Breastfeeding Laws in Arkansas
Arkansas has two laws supporting breastfeeding families. The newest law, effective July 1, 2009, requires employers to provide reasonable unpaid break time to an employee who needs to express/pump breastmilk. The first Arkansas breastfeeding law was passed in April of 2007. This law allows a mother the right to breastfeed her child in any public place.
What do Arkansas breastfeeding laws mean for businesses and public places?
Act 621: 11-5-116. Break time for expressing breast milk.
(a)(1) An employer shall provide reasonable unpaid break time each day to an employee who needs to express breast milk for her child in order to maintain milk supply and comfort.
(2) To the extent possible, the break time required under subdivision (a)(1) of this section shall run concurrently with any paid or unpaid break time already provided to the employee.
(b)(1) An employer shall make a reasonable effort to provide a private, secure, and sanitary room or other location in close proximity to the work area, other than a toilet stall, where an employee can express her milk.
(2) The room or location provided under subdivision (b)(1) of this section may include the employee's normal work space if the employee's normal work space meets the requirements of this section.
(c) This section does not require an employer to provide break time if to do so would create an undue hardship on the operations of the employer.
(d) The employee shall make reasonable efforts to minimize disruption to the employer's operations.
20-27-2001. Breastfeeding in public.
A woman may breastfeed a child in a public place or any place where other individuals are present.
The 2007 law also amended the AR indecency law (Code 5-14-112) to provide protection from prosecution for indecent exposure.
Why support breastfeeding?
If 90% of U.S. mothers exclusively breastfed for six months as recommended by medical providers, the nation could save $13 billion and prevent the loss of 911 lives, annually. (http://www.usbreastfeeding.org/LegislationPolicy/BreastfeedingAdvocacyHQ/BreastfeedingSavesDollarsandMakesSense/tabid/339/Default.aspx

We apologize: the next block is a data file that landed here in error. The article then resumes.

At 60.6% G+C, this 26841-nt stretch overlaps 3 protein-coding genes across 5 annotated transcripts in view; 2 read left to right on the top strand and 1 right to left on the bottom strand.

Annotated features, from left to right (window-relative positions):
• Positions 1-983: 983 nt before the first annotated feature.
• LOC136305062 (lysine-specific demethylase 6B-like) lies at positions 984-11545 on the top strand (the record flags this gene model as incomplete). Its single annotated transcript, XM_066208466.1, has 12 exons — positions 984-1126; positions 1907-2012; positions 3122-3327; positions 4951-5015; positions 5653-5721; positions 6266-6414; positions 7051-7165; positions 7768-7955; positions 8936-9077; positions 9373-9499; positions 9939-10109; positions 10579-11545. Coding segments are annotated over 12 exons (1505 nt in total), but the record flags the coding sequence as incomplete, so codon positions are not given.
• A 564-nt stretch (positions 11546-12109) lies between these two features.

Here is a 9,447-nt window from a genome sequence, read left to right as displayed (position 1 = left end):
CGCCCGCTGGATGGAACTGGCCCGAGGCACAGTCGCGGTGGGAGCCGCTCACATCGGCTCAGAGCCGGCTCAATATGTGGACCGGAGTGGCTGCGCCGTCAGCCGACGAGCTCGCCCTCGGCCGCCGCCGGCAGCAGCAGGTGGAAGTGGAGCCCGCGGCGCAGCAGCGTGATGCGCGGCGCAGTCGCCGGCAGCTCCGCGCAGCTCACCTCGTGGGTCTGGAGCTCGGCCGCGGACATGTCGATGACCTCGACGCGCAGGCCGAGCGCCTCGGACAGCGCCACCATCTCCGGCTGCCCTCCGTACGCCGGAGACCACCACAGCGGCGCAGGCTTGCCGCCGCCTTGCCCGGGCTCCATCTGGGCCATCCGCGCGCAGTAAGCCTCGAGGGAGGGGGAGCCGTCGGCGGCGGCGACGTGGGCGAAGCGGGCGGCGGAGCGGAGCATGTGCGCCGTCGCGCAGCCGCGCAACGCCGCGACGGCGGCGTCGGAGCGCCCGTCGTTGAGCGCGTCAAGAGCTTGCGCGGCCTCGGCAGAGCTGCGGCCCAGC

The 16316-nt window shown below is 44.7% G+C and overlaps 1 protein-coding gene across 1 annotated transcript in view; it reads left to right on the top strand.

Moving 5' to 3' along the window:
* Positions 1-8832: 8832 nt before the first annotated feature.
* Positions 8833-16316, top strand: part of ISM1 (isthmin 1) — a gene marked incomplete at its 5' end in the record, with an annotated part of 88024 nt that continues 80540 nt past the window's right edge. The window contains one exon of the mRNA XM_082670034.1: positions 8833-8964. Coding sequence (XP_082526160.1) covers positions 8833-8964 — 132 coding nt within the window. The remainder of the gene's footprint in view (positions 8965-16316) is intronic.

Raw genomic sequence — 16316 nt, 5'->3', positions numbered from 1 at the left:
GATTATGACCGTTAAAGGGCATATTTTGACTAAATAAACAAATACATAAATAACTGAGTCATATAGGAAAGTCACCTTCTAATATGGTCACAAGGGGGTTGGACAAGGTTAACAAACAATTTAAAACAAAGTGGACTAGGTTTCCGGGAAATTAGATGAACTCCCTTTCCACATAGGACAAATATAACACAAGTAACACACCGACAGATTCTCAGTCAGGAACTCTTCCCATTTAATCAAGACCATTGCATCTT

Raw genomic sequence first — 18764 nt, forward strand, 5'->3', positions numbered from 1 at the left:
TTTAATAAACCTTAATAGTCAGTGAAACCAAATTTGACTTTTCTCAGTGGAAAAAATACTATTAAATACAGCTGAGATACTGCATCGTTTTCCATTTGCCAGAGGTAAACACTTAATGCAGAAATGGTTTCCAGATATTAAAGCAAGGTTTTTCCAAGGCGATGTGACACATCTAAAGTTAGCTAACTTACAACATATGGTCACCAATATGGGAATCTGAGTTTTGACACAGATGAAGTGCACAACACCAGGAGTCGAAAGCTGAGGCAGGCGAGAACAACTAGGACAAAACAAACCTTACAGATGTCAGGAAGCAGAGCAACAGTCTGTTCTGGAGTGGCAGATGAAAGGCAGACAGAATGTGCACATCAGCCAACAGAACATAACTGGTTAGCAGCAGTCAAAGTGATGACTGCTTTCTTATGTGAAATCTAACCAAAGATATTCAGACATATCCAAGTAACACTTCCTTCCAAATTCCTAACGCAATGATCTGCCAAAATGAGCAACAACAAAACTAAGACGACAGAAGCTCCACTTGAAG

Breastfeeding protects mothers and their breastfed children from many illnesses and diseases including obesity, diabetes, and some cancers.
Breastfeeding saves businesses time and money because breastfed children get sick less often and their parents miss less work.
Why is it important to support breastfeeding in public and workplace breast pumping?
- A mother needs to breastfeed her baby whenever he is hungry, to satisfy the baby and maintain her milk supply. Babies who are fed when they are hungry are less likely to cry and disrupt the place of business.
- Expecting a mother and baby to breastfeed in the restroom is insensitive and unsupportive! No one would want to eat their meal in a dirty restroom! Neither should a breastfeeding baby.
- Working mothers need to pump their milk to maintain their milk supply to provide the best food for their baby’s health. A clean room is needed for pumping or breastmilk expression to avoid exposing the baby’s food to foul odors and unclean surfaces.
How can businesses best support breastfeeding families?
- Display the logo below that shows your business welcomes breastfeeding mothers and babies!
If you have a private area for breastfeeding mothers, let mothers know they are welcome to use it, however, they are welcome to nurse anywhere in your establishment.
- Educate employees about the importance of offering kind support to breastfeeding mothers and babies. Have the Facts Sheets below on hand to provide education to other customers that may complain about breastfeeding in public.
Breastfeeding Welcome Here
Breastfeeding Welcome Here is a program for businesses and organizations to have as a way to support women and their families’ decision to breastfeed their babies.
- Displaying the Breastfeeding Welcome Here sign makes it easy for mothers and their families to identify breastfeeding friendly places. The Breastfeeding Welcome Here sign also helps strengthen public awareness that breastfeeding is natural, and that the business supports and promotes breastfeeding.
Why is Breastfeeding Welcome Here good for Business?
The campaign encourages businesses to adopt breastfeeding friendly practices and policies.
Businesses can display the international breastfeeding symbol to communicate that breastfeeding is welcomed within the establishment and mothers will not be harassed, treated poorly, and asked to leave, cover up or move as a result of breastfeeding.
To request a window cling, please call the Arkansas WIC Breastfeeding Helpline at 1-800-445-6175. The Breastfeeding Helpline is answered Monday-Friday, 8:00 a.m. – 4:30 p.m.
There are also federal laws that protect the rights of breastfeeding mothers.
Federal Law: Break Time for Nursing Mothers
- The Fair Labor Standards Act (FLSA) requires employers to provide break time and space for a covered nonexempt nursing mother to express breastmilk for her nursing child for one year after her child’s birth.
Note: Employers are not required to pay nursing mothers for breaks taken for the purpose of expressing milk. However, where employers already provide paid breaks, the employer must pay an employee who uses those breaks to express milk.
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